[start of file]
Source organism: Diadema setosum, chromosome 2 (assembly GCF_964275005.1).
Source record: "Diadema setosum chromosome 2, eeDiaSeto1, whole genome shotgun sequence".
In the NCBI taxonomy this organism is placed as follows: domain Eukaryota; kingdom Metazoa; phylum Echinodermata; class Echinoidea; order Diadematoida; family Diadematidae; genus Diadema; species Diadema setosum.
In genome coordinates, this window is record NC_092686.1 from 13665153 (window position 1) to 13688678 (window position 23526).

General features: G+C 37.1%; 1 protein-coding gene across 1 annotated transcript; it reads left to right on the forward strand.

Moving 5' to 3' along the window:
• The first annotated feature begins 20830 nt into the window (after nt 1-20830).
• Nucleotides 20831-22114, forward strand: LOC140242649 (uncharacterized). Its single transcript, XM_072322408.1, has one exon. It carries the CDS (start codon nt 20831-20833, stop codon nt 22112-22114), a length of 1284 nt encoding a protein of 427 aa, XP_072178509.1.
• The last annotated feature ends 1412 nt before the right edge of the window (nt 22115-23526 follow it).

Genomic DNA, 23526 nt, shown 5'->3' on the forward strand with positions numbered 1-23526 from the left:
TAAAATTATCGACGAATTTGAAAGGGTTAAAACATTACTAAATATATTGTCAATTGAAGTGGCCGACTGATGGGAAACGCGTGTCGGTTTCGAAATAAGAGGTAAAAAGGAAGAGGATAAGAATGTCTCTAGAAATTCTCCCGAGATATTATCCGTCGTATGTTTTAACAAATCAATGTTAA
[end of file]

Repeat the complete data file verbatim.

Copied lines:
Source organism: Diadema setosum, chromosome 2 (assembly GCF_964275005.1).
Source record: "Diadema setosum chromosome 2, eeDiaSeto1, whole genome shotgun sequence".
In the NCBI taxonomy this organism is placed as follows: domain Eukaryota; kingdom Metazoa; phylum Echinodermata; class Echinoidea; order Diadematoida; family Diadematidae; genus Diadema; species Diadema setosum.
In genome coordinates, this window is record NC_092686.1 from 13665153 (window position 1) to 13688678 (window position 23526).

General features: G+C 37.1%; 1 protein-coding gene across 1 annotated transcript; it reads left to right on the forward strand.

Moving 5' to 3' along the window:
• The first annotated feature begins 20830 nt into the window (after nt 1-20830).
• Nucleotides 20831-22114, forward strand: LOC140242649 (uncharacterized). Its single transcript, XM_072322408.1, has one exon. It carries the CDS (start codon nt 20831-20833, stop codon nt 22112-22114), a length of 1284 nt encoding a protein of 427 aa, XP_072178509.1.
• The last annotated feature ends 1412 nt before the right edge of the window (nt 22115-23526 follow it).

Genomic DNA, 23526 nt, shown 5'->3' on the forward strand with positions numbered 1-23526 from the left:
TAAAATTATCGACGAATTTGAAAGGGTTAAAACATTACTAAATATATTGTCAATTGAAGTGGCCGACTGATGGGAAACGCGTGTCGGTTTCGAAATAAGAGGTAAAAAGGAAGAGGATAAGAATGTCTCTAGAAATTCTCCCGAGATATTATCCGTCGTATGTTTTAACAAATCAATGTTAA